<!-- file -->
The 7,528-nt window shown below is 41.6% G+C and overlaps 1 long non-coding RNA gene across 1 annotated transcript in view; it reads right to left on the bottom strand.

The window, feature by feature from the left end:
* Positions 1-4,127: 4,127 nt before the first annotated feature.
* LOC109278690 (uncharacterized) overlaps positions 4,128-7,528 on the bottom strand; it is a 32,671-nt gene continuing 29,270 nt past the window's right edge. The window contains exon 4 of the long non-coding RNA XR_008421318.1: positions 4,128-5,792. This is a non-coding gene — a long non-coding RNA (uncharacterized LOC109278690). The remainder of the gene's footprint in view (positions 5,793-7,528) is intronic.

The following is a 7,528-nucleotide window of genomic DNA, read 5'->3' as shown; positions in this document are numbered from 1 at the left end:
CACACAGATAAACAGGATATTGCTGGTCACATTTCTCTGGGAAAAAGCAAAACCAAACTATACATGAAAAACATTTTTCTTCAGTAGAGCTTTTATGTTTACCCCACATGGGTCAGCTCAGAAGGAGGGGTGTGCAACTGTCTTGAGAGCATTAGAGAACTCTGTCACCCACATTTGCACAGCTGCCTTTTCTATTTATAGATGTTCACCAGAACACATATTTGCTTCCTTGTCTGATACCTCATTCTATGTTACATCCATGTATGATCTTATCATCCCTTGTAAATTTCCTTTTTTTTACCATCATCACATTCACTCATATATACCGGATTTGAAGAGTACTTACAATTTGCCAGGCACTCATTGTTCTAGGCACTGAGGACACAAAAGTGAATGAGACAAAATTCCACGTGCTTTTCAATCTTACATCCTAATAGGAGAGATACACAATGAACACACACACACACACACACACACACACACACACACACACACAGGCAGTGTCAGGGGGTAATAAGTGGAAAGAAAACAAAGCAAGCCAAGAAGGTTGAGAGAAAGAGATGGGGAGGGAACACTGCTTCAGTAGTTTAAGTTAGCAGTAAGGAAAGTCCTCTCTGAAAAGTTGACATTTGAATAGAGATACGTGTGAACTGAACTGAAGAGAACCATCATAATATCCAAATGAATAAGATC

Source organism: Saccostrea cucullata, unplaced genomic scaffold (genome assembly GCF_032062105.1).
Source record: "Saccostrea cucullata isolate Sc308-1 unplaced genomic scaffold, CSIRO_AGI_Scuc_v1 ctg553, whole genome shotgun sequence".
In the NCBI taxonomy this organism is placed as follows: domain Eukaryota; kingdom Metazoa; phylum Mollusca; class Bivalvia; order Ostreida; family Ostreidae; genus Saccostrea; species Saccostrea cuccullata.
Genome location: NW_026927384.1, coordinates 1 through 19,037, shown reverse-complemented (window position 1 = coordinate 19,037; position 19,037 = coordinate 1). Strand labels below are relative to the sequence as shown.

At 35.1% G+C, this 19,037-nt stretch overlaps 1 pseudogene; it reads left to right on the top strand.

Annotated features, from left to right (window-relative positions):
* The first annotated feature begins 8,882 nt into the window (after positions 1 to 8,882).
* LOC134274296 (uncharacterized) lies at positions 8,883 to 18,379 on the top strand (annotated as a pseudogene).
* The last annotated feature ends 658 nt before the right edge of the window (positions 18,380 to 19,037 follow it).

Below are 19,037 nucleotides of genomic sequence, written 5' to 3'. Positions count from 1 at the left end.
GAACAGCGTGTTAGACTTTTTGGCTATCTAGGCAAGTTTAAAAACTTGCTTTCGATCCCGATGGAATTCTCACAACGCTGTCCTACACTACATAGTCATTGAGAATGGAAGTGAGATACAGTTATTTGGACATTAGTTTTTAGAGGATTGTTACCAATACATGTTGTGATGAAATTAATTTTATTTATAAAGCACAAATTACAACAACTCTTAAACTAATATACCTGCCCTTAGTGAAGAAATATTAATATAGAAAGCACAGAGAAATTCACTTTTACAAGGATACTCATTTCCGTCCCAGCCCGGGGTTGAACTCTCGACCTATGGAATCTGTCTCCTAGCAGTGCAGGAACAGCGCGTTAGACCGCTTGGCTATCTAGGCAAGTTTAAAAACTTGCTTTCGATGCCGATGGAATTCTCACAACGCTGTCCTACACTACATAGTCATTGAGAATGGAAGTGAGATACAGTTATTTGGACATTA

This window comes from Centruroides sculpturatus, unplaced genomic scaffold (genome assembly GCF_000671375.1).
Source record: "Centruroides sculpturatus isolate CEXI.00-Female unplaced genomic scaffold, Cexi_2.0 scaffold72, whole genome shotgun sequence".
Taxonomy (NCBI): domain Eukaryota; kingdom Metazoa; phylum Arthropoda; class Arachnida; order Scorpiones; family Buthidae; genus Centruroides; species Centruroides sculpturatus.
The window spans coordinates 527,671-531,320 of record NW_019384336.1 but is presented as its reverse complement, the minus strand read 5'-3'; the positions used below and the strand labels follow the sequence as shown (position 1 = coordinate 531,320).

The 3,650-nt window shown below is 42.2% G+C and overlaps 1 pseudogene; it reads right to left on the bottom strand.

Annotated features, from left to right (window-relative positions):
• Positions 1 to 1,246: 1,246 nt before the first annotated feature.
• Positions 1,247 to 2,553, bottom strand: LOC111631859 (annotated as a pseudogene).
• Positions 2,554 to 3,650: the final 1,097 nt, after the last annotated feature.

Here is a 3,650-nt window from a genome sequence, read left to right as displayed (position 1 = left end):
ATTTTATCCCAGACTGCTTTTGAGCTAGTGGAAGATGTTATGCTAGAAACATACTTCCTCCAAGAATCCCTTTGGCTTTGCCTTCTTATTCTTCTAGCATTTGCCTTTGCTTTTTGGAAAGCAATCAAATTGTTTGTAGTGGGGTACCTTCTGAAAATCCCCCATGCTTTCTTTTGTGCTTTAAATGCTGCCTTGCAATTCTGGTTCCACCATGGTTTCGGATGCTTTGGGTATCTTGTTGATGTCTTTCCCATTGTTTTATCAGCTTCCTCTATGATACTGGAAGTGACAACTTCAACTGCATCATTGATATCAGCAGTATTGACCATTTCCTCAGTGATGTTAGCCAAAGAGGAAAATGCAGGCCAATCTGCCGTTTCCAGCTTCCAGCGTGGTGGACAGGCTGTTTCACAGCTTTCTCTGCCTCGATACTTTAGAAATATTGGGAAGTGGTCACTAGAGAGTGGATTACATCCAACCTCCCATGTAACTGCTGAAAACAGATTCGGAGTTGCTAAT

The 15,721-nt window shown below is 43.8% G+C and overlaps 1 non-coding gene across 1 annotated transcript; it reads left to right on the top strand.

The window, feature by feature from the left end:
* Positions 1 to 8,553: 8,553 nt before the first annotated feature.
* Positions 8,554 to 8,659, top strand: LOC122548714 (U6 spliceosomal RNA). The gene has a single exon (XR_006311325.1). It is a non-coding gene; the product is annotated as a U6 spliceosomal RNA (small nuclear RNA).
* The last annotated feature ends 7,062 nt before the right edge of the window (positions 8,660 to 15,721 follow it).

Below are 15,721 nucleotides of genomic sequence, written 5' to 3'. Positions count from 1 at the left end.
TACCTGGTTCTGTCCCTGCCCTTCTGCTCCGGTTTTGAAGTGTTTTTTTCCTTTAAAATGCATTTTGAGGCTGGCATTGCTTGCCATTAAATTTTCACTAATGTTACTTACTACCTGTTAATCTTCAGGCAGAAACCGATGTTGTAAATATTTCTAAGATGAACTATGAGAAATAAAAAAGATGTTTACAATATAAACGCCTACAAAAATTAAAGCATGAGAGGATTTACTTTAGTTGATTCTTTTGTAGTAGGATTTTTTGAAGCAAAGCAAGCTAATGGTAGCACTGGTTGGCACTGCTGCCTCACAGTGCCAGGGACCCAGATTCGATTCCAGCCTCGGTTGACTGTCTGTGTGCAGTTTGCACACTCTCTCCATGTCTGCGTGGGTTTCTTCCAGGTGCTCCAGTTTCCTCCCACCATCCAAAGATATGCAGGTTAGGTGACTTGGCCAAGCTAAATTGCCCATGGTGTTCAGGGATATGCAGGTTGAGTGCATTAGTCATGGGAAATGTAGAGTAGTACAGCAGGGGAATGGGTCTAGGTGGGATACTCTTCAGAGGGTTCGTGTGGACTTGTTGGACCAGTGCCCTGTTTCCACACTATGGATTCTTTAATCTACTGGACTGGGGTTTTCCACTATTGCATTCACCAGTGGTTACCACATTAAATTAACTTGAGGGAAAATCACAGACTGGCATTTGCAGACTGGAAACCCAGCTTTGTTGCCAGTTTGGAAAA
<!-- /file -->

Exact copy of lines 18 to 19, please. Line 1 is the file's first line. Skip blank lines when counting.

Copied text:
This window comes from Centruroides sculpturatus, unplaced genomic scaffold (genome assembly GCF_000671375.1).
Source record: "Centruroides sculpturatus isolate CEXI.00-Female unplaced genomic scaffold, Cexi_2.0 scaffold72, whole genome shotgun sequence".